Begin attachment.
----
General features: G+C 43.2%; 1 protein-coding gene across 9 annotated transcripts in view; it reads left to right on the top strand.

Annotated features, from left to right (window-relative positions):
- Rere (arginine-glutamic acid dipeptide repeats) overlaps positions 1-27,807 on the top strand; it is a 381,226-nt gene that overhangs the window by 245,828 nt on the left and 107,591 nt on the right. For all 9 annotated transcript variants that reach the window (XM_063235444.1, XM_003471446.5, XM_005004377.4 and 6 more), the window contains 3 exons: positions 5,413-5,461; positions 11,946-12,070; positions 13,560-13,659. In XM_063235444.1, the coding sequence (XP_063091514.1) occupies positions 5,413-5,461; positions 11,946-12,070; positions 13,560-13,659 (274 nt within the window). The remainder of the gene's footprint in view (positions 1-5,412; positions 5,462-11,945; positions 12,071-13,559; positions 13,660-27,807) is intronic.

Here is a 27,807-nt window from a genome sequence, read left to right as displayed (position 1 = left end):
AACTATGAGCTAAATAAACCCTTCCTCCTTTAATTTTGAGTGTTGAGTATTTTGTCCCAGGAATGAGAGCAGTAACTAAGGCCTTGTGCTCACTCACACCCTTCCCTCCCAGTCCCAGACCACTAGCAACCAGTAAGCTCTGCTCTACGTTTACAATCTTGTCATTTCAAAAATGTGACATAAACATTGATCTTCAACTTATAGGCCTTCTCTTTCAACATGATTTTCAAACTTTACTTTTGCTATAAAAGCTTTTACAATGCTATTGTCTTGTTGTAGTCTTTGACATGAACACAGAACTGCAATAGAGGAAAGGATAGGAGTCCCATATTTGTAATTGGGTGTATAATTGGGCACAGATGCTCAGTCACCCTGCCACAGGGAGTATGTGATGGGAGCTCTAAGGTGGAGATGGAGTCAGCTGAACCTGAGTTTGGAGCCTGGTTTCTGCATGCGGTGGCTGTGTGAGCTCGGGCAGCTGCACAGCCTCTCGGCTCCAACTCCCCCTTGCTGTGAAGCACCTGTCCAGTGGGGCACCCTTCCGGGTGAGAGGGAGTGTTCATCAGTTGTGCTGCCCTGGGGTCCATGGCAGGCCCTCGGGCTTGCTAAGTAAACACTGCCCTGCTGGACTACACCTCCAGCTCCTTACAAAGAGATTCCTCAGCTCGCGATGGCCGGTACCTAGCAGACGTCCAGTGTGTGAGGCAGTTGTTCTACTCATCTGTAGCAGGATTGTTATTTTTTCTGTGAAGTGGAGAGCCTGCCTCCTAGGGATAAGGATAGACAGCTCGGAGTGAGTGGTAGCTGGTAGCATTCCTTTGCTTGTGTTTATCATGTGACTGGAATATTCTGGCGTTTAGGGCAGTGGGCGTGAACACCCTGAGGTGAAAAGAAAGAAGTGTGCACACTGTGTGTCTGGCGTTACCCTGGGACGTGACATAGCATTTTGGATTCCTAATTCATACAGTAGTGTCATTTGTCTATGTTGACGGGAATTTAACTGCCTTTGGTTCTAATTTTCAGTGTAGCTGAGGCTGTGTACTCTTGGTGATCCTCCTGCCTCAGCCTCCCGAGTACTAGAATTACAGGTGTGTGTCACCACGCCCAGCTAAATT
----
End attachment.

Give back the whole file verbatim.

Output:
General features: G+C 43.2%; 1 protein-coding gene across 9 annotated transcripts in view; it reads left to right on the top strand.

Annotated features, from left to right (window-relative positions):
- Rere (arginine-glutamic acid dipeptide repeats) overlaps positions 1-27,807 on the top strand; it is a 381,226-nt gene that overhangs the window by 245,828 nt on the left and 107,591 nt on the right. For all 9 annotated transcript variants that reach the window (XM_063235444.1, XM_003471446.5, XM_005004377.4 and 6 more), the window contains 3 exons: positions 5,413-5,461; positions 11,946-12,070; positions 13,560-13,659. In XM_063235444.1, the coding sequence (XP_063091514.1) occupies positions 5,413-5,461; positions 11,946-12,070; positions 13,560-13,659 (274 nt within the window). The remainder of the gene's footprint in view (positions 1-5,412; positions 5,462-11,945; positions 12,071-13,559; positions 13,660-27,807) is intronic.

Here is a 27,807-nt window from a genome sequence, read left to right as displayed (position 1 = left end):
AACTATGAGCTAAATAAACCCTTCCTCCTTTAATTTTGAGTGTTGAGTATTTTGTCCCAGGAATGAGAGCAGTAACTAAGGCCTTGTGCTCACTCACACCCTTCCCTCCCAGTCCCAGACCACTAGCAACCAGTAAGCTCTGCTCTACGTTTACAATCTTGTCATTTCAAAAATGTGACATAAACATTGATCTTCAACTTATAGGCCTTCTCTTTCAACATGATTTTCAAACTTTACTTTTGCTATAAAAGCTTTTACAATGCTATTGTCTTGTTGTAGTCTTTGACATGAACACAGAACTGCAATAGAGGAAAGGATAGGAGTCCCATATTTGTAATTGGGTGTATAATTGGGCACAGATGCTCAGTCACCCTGCCACAGGGAGTATGTGATGGGAGCTCTAAGGTGGAGATGGAGTCAGCTGAACCTGAGTTTGGAGCCTGGTTTCTGCATGCGGTGGCTGTGTGAGCTCGGGCAGCTGCACAGCCTCTCGGCTCCAACTCCCCCTTGCTGTGAAGCACCTGTCCAGTGGGGCACCCTTCCGGGTGAGAGGGAGTGTTCATCAGTTGTGCTGCCCTGGGGTCCATGGCAGGCCCTCGGGCTTGCTAAGTAAACACTGCCCTGCTGGACTACACCTCCAGCTCCTTACAAAGAGATTCCTCAGCTCGCGATGGCCGGTACCTAGCAGACGTCCAGTGTGTGAGGCAGTTGTTCTACTCATCTGTAGCAGGATTGTTATTTTTTCTGTGAAGTGGAGAGCCTGCCTCCTAGGGATAAGGATAGACAGCTCGGAGTGAGTGGTAGCTGGTAGCATTCCTTTGCTTGTGTTTATCATGTGACTGGAATATTCTGGCGTTTAGGGCAGTGGGCGTGAACACCCTGAGGTGAAAAGAAAGAAGTGTGCACACTGTGTGTCTGGCGTTACCCTGGGACGTGACATAGCATTTTGGATTCCTAATTCATACAGTAGTGTCATTTGTCTATGTTGACGGGAATTTAACTGCCTTTGGTTCTAATTTTCAGTGTAGCTGAGGCTGTGTACTCTTGGTGATCCTCCTGCCTCAGCCTCCCGAGTACTAGAATTACAGGTGTGTGTCACCACGCCCAGCTAAATT